Nine Hopes I have for the New Media Center for Science and Technology
Have you heard about the UO School of Journalism and Communication’s new Media Center for Science and Technology? In my opinion, it’s overdue.
The current U.S. administration has been bashing science, and the country is lagging in science literacy. The National Assessment of Educational Progress reported that 40 percent of high school seniors are “below basic” science knowledge in 2015. This is very concerning to me, as a science and journalism double-major.
This state of affairs, in part, is related to our country’s questionable financial priorities. Education should be treated and funded as a crucial part of our society — up there with healthcare, law enforcement and defense — but it’s not.
The nation’s lack of science literacy is also related to a dearth of engaging public communication around scientific topics. Just as people learn a foreign language better when they are immersed in it, they will gain a stronger understanding of science if they are exposed to and engaged in it. Who better to do that than the media?
I have found that the SOJC’s curriculum does a fairly good job covering many topics, particularly sports, hard news, and gender and diversity issues. But — with the exception of Science & Memory and Envision Magazine — the school offers no classes or programs for STEM (science, technology, engineering and math) journalism, leaving students like me a bit lost.
So when I heard President Schill has earmarked part of the Presidential Fund for Excellence to support a new center in the SOJC focused on science and technology communication, I was extremely excited. I have high hopes for this center, and I have high expectations.
Here are nine things I hope the MCST will bring to the UO:
1. Science and tech communication classes.
I would like to take classes that specifically teach science, environmental and technology journalism. As SOJC Assistant Professor Seth Lewis has said, gone are the days when students take journalism to avoid science and math. These topics should be directly integrated into the learning process to ensure aspiring science and tech journalists have a deep understanding of their beats.
2. Collaboration with other UO departments.
This would be mutually beneficial for the SOJC and other schools across campus. Journalists need to increase their understanding of STEM topics, and STEM professionals need to improve how they communicate with the public. The MCST can train communicators to be a bridge between scientists and the public.
3. Support for related student organizations.
I admit I am biased, as I am editor-in-chief of Envision Magazine, I’m starting an informal Society for Environmental Journalists chapter and I was a writer last summer for Science & Memory. But I think most would agree with me that it is important to encourage students to take part in hands-on learning opportunities inside and outside the classroom.
4. Great guest speakers.
The center started off strong by hosting a talk with the executive producer of “NOVA.” Paula Apsell’s American Association for the Advancement of Science Kavli Science Journalism Award lecture was inspirational, as she has decades of experience covering STEM in an engaging way. I learned a lot about how to cover difficult topics such as climate change, and what media outlets want in a story pitch. Now I look forward to learning even more from environmental journalists, scientists who know how to communicate with the public, technology experts who want to improve the ways journalists reach the masses, and researchers who are developing and testing best practices for science and tech communication.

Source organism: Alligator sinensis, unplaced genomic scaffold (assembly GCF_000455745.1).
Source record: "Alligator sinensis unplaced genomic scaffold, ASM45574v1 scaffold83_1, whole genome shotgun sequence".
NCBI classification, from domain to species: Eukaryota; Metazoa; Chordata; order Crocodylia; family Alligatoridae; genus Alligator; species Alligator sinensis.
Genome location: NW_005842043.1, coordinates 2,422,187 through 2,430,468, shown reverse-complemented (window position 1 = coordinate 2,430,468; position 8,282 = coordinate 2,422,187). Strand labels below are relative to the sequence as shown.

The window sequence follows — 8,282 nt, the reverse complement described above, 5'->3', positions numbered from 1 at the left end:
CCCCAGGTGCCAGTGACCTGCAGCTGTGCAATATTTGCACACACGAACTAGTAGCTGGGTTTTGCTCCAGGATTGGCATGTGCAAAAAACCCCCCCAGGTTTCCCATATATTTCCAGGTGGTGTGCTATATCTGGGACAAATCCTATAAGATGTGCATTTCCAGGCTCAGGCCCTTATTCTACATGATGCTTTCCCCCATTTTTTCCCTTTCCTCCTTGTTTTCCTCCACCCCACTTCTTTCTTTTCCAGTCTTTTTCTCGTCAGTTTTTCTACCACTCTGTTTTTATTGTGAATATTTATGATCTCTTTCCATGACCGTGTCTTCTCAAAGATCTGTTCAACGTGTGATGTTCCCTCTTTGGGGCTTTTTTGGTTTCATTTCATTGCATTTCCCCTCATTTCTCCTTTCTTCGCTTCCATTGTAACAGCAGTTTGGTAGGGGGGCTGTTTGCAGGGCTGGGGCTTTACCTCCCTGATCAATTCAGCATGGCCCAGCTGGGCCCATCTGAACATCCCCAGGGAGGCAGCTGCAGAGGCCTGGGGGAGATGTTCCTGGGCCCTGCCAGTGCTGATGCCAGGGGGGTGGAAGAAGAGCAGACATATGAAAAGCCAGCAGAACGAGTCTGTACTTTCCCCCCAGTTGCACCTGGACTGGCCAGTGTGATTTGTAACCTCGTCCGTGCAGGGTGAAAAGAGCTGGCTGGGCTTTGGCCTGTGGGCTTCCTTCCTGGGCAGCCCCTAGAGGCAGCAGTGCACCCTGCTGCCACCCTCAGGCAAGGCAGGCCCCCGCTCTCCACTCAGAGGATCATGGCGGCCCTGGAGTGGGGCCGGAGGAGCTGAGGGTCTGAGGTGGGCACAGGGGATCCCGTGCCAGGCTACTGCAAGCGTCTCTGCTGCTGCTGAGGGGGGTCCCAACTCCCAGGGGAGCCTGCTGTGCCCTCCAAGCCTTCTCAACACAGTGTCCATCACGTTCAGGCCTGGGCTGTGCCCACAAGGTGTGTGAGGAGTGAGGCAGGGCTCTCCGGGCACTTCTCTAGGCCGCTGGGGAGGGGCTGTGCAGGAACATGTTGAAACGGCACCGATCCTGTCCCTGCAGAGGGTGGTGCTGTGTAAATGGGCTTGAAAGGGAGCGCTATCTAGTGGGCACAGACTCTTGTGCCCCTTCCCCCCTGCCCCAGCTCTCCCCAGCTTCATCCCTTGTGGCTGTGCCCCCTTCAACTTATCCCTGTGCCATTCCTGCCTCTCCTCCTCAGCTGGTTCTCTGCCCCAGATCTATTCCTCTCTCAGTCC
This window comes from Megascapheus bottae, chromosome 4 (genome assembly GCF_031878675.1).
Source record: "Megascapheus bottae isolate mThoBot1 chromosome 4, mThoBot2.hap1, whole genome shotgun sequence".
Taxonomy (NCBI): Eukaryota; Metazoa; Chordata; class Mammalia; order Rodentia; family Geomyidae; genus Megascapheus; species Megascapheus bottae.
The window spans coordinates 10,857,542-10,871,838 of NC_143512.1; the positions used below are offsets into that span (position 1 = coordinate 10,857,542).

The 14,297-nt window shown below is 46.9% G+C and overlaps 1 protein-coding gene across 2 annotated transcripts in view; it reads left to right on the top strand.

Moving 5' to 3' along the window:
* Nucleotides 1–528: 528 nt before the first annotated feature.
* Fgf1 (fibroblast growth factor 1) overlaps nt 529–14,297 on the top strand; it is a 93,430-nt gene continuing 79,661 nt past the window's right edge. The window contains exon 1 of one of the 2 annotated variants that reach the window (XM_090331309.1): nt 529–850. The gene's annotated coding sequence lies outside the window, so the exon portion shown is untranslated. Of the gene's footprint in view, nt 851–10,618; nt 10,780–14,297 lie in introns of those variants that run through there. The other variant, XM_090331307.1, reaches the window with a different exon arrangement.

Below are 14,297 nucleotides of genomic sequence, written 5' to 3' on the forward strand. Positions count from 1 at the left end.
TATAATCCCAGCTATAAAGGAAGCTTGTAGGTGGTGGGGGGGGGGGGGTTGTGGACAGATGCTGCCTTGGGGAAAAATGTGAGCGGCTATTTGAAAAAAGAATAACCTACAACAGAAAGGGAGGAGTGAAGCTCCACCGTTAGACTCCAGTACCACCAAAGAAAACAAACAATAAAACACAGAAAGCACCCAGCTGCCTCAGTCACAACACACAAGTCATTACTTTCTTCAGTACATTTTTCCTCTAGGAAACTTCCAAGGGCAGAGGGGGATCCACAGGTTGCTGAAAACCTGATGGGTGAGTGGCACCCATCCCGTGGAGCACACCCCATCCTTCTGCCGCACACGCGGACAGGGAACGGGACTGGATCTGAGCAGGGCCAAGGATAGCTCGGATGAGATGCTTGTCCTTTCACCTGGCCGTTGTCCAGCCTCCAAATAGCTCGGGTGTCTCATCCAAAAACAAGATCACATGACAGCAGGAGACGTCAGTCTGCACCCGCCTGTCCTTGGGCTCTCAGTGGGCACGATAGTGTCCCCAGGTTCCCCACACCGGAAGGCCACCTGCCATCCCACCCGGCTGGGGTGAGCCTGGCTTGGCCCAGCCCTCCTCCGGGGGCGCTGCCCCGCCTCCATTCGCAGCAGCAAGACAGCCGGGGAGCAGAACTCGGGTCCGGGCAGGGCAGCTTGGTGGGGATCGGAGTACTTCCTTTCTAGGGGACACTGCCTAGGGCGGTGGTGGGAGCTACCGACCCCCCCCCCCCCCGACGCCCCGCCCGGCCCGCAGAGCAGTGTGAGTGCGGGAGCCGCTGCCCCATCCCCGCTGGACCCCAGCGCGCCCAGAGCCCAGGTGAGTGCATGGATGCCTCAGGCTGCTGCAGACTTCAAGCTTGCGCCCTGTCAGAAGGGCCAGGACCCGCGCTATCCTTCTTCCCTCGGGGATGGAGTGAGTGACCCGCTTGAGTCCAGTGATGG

5. Hands-on workshops.
I want to learn how to code. And I want my fellow journalists to grasp basic science topics, such as the gas cycles that allow our planet to sustain life and the biological systems that allows us to stay alive. I want to learn how to delicately cover life-threatening ailments and the psychology of why the public doesn’t trust science — or the media, for that matter. I want to comprehend statistical data and how to produce telling graphs and imagery.
6. More STEM beats in UO publications.
Science beats are decreasing around the nation when they should be increasing. If we want the public to become more comfortable with STEM topics, we need to increase our coverage of them. Let’s start with our SOJC student-run publications, such as FLUX Magazine and OR Magazine, and the Daily Emerald, which can partner with the MCST to put its teaching into action.
7. Increased climate change awareness and activism.
Yes, it’s important to draw a line between journalism and activism. Climate change is a fact, however, not a political stance. Yet the U.S. public remains skeptical and hesitant to talk about the topic, much less act to combat climate change as an imminent threat. I’m hoping the MCST will inspire the the SOJC and the UO to not only get out the message about climate change in ways that compel people to action, but actively work toward decreasing their own carbon footprints.
8. Collaboration with the Catalyst Journalism Project.
STEM stories can be depressing because many problems in these fields have yet to be solved. The MCST should collaborate with the Catalyst Journalism Project at the SOJC to examine the use of solutions journalism, which shows promise as a way to engage the public.
9. Internships and jobs.
I hope the MCST will work with external publications and organizations so that interested students can get hands-on experience working in STEM journalism and communication outside the classroom.
I am excited to see where the MCST will go, and I can’t wait to get involved in its events and programs.
This blog post was written for UO's School of Journalism and Communication website.